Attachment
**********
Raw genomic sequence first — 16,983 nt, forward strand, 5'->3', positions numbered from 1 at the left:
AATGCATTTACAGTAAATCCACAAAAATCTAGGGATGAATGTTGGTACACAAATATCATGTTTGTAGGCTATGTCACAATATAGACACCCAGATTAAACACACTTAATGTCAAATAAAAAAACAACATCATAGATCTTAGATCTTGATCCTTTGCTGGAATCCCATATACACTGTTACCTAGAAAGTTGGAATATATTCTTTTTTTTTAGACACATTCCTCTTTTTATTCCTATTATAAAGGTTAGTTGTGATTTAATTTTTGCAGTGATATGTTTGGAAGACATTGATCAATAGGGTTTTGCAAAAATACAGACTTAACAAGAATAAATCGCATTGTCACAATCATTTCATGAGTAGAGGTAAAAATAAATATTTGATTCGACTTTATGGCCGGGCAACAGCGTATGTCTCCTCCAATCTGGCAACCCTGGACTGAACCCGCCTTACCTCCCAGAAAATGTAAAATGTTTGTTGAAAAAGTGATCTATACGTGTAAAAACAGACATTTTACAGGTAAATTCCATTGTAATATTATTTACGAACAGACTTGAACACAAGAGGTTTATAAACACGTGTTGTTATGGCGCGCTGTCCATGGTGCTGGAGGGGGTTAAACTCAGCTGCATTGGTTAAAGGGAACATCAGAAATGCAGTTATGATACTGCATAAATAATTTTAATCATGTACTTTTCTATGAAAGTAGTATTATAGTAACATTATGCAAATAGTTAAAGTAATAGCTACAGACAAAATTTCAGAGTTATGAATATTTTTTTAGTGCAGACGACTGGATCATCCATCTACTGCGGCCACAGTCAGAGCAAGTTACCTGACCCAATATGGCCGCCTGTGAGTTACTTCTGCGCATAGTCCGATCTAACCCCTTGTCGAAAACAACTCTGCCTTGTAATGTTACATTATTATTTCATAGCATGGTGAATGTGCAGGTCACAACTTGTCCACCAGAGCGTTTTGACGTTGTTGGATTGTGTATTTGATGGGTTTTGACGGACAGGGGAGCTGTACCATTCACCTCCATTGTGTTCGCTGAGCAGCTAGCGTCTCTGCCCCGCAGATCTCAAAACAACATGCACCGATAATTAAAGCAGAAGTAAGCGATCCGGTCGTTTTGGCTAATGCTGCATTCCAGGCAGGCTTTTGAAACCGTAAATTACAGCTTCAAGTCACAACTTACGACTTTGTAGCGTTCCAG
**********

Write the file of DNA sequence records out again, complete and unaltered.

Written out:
Raw genomic sequence first — 16,983 nt, forward strand, 5'->3', positions numbered from 1 at the left:
AATGCATTTACAGTAAATCCACAAAAATCTAGGGATGAATGTTGGTACACAAATATCATGTTTGTAGGCTATGTCACAATATAGACACCCAGATTAAACACACTTAATGTCAAATAAAAAAACAACATCATAGATCTTAGATCTTGATCCTTTGCTGGAATCCCATATACACTGTTACCTAGAAAGTTGGAATATATTCTTTTTTTTTAGACACATTCCTCTTTTTATTCCTATTATAAAGGTTAGTTGTGATTTAATTTTTGCAGTGATATGTTTGGAAGACATTGATCAATAGGGTTTTGCAAAAATACAGACTTAACAAGAATAAATCGCATTGTCACAATCATTTCATGAGTAGAGGTAAAAATAAATATTTGATTCGACTTTATGGCCGGGCAACAGCGTATGTCTCCTCCAATCTGGCAACCCTGGACTGAACCCGCCTTACCTCCCAGAAAATGTAAAATGTTTGTTGAAAAAGTGATCTATACGTGTAAAAACAGACATTTTACAGGTAAATTCCATTGTAATATTATTTACGAACAGACTTGAACACAAGAGGTTTATAAACACGTGTTGTTATGGCGCGCTGTCCATGGTGCTGGAGGGGGTTAAACTCAGCTGCATTGGTTAAAGGGAACATCAGAAATGCAGTTATGATACTGCATAAATAATTTTAATCATGTACTTTTCTATGAAAGTAGTATTATAGTAACATTATGCAAATAGTTAAAGTAATAGCTACAGACAAAATTTCAGAGTTATGAATATTTTTTTAGTGCAGACGACTGGATCATCCATCTACTGCGGCCACAGTCAGAGCAAGTTACCTGACCCAATATGGCCGCCTGTGAGTTACTTCTGCGCATAGTCCGATCTAACCCCTTGTCGAAAACAACTCTGCCTTGTAATGTTACATTATTATTTCATAGCATGGTGAATGTGCAGGTCACAACTTGTCCACCAGAGCGTTTTGACGTTGTTGGATTGTGTATTTGATGGGTTTTGACGGACAGGGGAGCTGTACCATTCACCTCCATTGTGTTCGCTGAGCAGCTAGCGTCTCTGCCCCGCAGATCTCAAAACAACATGCACCGATAATTAAAGCAGAAGTAAGCGATCCGGTCGTTTTGGCTAATGCTGCATTCCAGGCAGGCTTTTGAAACCGTAAATTACAGCTTCAAGTCACAACTTACGACTTTGTAGCGTTCCAG